It sounds like for my son a 504 might be the way to start for now as he is still getting acceptional grades and gets along well in the classroom. He just seems to zone out, not hear directions, and can be impulsive like talk when he isnt supposed to. THe teacher happens to have a VERY LOW tolerence for his up and down behavior. THat is why she thinks he is doing all of this "selective listening" on purpose. I tried to tell her that lyme is like that but she does not believe me. The other lady that we spoke to seems more open to helping with his medical needs. I guess I will wait unitl Thursday and see what they come up with and then can I start with a 504 and if that isnt working or effective than I can talk about the other options? or do I have to go for the others immediately?
Thanks a ton
Patti


Posts: 687 | From PA | Registered: Oct 2004  |  IP: Logged | Report this post to a Moderator
lymebrat
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Hi Pattiecake,

Sorry to hear your son has Lyme and that the school isn't being helpful. As luck would have it, I had been homeschooling my son ( and later my daughter) for a year before he was diagnosed with lyme...

So when he became sick, I was able to continue homeschooling him and work around his illness...

I homeschooled my son for 3 years and my daughter for 1 year. This year my husband and I decided to send the kids to public school.

I was very worried about how they would handle my children's illness and was pleasantly surprised when the school nurse called Dr.Jones and talked with him about lyme.

She was willing to work out a 504 plan and even asked Dr.Jones for educational material so she could educate her staff.

Luckily both my children are getting better and so far we haven't had to implement the 504 plan, but it is so nice knowing that it is set in place if one of them should have a relapse or set back.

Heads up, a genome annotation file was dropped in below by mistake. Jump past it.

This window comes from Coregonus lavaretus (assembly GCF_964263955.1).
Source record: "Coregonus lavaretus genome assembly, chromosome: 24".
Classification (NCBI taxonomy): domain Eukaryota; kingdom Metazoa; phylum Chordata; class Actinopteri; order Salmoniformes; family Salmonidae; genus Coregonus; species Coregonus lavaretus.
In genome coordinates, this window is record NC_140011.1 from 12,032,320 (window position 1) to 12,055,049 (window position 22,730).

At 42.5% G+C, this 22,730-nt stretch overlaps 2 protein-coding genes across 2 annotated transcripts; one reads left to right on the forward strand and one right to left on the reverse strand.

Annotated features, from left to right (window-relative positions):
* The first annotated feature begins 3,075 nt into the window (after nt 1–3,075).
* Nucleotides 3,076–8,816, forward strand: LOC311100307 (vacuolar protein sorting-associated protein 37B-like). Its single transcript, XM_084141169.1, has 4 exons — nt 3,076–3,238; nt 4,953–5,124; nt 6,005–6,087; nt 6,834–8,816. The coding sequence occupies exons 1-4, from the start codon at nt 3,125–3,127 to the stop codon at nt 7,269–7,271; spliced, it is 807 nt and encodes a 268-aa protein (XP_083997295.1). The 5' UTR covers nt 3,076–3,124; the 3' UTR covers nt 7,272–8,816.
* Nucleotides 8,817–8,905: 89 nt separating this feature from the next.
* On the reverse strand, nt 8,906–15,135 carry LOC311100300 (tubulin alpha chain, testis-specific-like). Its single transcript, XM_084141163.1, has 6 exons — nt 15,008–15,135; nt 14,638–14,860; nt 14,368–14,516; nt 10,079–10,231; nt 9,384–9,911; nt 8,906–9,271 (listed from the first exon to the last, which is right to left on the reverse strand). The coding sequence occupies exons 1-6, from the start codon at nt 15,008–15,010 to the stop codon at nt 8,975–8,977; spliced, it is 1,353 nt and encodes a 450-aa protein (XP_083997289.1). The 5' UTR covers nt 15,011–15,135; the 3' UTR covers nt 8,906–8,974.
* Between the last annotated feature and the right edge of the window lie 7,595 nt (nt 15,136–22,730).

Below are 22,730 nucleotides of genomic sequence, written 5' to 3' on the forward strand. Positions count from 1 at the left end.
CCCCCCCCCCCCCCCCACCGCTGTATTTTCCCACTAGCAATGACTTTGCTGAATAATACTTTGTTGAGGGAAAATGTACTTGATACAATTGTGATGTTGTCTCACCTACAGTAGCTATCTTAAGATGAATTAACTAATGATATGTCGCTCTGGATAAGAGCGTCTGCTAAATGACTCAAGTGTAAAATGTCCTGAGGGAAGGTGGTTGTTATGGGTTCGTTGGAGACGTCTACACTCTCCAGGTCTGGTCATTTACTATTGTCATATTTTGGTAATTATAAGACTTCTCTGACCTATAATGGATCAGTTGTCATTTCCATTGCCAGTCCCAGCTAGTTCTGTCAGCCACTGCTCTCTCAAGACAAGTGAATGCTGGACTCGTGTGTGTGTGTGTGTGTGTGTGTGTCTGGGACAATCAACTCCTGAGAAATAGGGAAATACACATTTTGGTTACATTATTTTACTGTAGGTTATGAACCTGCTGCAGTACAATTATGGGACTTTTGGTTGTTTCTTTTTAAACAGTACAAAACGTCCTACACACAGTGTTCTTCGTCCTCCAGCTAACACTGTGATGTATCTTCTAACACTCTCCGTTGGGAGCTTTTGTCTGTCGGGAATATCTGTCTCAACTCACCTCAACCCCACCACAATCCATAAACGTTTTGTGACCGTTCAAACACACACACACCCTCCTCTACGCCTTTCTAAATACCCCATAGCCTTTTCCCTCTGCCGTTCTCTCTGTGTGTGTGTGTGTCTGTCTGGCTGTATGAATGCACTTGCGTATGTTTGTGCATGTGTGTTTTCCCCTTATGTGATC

My advice would be to have Dr.Jones contact the school and get the school nurse involved in your child's education plan.

I'm not sure if the laws are the same in all states, but one of the things I was concerned about was that my son would get tired and need a break..the nurse worked into our plan that if my son needed a break, he was allowed to go to the nurses office to lay down...

So maybe you and your child's teacher can work out a similar plan with your child's pediatrician, Dr.Jones, the school nurse and school board.

And don't be afraid to step on this teachers toes in order to get the help you need. I would talk to the principal and the school board and bring up your concerns about the way she handled this situation.

Don't worry about hurting her feelings...for after all she will only be your child's teacher for about 9 months out of his life..you are his mom and need to do what you think is best.

Trust your instincts and follow them..if there is one thing I have learned from having two children with lyme, it's that you need to trust your instincts!

GOOD LUCK!!

Keeping you and your son in my thoughts and prayers..

~LymeBrat


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ticktox
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Several people have suggested that the school nurse might be a good source of support within your school. While you may find this to be true, often times the school nurses share the mainstream medical establishment's view of Lyme. This means they are often the most resistant to the idea that your child has Lyme and that it could be causing the range of symptoms that it does. School nurses can often be one of your biggest obstacles. They can also influence other school staff who consider them the "medical experts" within the school. Just as most doctors don't understand Lyme, a majority of nurses don't either. Yet they think they do. So maybe you will be one of the lucky ones that can consider the school nurse an ally, just proceed cautiously and don't be surprised if they are not.


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hwlatin
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Please excuse my brain. I dont know where I was at last week. I meant to say the IEP is the better way to go. To many accronyms running through my head. Sorry if I confused anybody.
Posts: 533 | From Las Vegas, NV | Registered: Jun 2003  |  IP: Logged | Report this post to a Moderator